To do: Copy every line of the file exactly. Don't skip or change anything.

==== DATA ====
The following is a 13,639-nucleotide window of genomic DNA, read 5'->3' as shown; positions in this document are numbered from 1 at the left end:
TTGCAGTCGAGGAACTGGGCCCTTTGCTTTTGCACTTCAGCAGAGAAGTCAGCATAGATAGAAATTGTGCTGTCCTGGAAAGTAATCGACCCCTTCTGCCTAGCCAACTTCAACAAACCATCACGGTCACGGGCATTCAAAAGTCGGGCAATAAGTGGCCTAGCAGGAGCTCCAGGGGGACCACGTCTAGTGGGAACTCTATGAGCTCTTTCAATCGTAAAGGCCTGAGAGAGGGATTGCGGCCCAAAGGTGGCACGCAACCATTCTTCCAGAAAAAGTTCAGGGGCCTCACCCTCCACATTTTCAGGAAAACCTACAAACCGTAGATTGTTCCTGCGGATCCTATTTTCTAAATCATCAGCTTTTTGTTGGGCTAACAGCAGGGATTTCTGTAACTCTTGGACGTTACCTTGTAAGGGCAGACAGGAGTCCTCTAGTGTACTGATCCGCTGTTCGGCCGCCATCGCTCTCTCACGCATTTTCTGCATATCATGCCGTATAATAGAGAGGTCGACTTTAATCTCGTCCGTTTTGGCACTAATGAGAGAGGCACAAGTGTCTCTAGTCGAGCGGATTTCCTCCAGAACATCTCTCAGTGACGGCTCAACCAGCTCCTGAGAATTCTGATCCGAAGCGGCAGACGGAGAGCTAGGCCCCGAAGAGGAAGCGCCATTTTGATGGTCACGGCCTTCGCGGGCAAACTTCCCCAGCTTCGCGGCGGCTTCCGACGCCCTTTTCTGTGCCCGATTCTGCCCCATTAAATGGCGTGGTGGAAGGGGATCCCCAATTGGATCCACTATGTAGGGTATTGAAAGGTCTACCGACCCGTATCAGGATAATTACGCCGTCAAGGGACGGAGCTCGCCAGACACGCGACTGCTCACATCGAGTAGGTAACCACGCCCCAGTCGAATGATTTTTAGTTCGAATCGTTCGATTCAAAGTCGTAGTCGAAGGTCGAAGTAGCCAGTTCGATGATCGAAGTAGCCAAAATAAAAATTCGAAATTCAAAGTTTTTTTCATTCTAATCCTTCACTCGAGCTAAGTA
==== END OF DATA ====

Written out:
The following is a 13,639-nucleotide window of genomic DNA, read 5'->3' as shown; positions in this document are numbered from 1 at the left end:
TTGCAGTCGAGGAACTGGGCCCTTTGCTTTTGCACTTCAGCAGAGAAGTCAGCATAGATAGAAATTGTGCTGTCCTGGAAAGTAATCGACCCCTTCTGCCTAGCCAACTTCAACAAACCATCACGGTCACGGGCATTCAAAAGTCGGGCAATAAGTGGCCTAGCAGGAGCTCCAGGGGGACCACGTCTAGTGGGAACTCTATGAGCTCTTTCAATCGTAAAGGCCTGAGAGAGGGATTGCGGCCCAAAGGTGGCACGCAACCATTCTTCCAGAAAAAGTTCAGGGGCCTCACCCTCCACATTTTCAGGAAAACCTACAAACCGTAGATTGTTCCTGCGGATCCTATTTTCTAAATCATCAGCTTTTTGTTGGGCTAACAGCAGGGATTTCTGTAACTCTTGGACGTTACCTTGTAAGGGCAGACAGGAGTCCTCTAGTGTACTGATCCGCTGTTCGGCCGCCATCGCTCTCTCACGCATTTTCTGCATATCATGCCGTATAATAGAGAGGTCGACTTTAATCTCGTCCGTTTTGGCACTAATGAGAGAGGCACAAGTGTCTCTAGTCGAGCGGATTTCCTCCAGAACATCTCTCAGTGACGGCTCAACCAGCTCCTGAGAATTCTGATCCGAAGCGGCAGACGGAGAGCTAGGCCCCGAAGAGGAAGCGCCATTTTGATGGTCACGGCCTTCGCGGGCAAACTTCCCCAGCTTCGCGGCGGCTTCCGACGCCCTTTTCTGTGCCCGATTCTGCCCCATTAAATGGCGTGGTGGAAGGGGATCCCCAATTGGATCCACTATGTAGGGTATTGAAAGGTCTACCGACCCGTATCAGGATAATTACGCCGTCAAGGGACGGAGCTCGCCAGACACGCGACTGCTCACATCGAGTAGGTAACCACGCCCCAGTCGAATGATTTTTAGTTCGAATCGTTCGATTCAAAGTCGTAGTCGAAGGTCGAAGTAGCCAGTTCGATGATCGAAGTAGCCAAAATAAAAATTCGAAATTCAAAGTTTTTTTCATTCTAATCCTTCACTCGAGCTAAGTA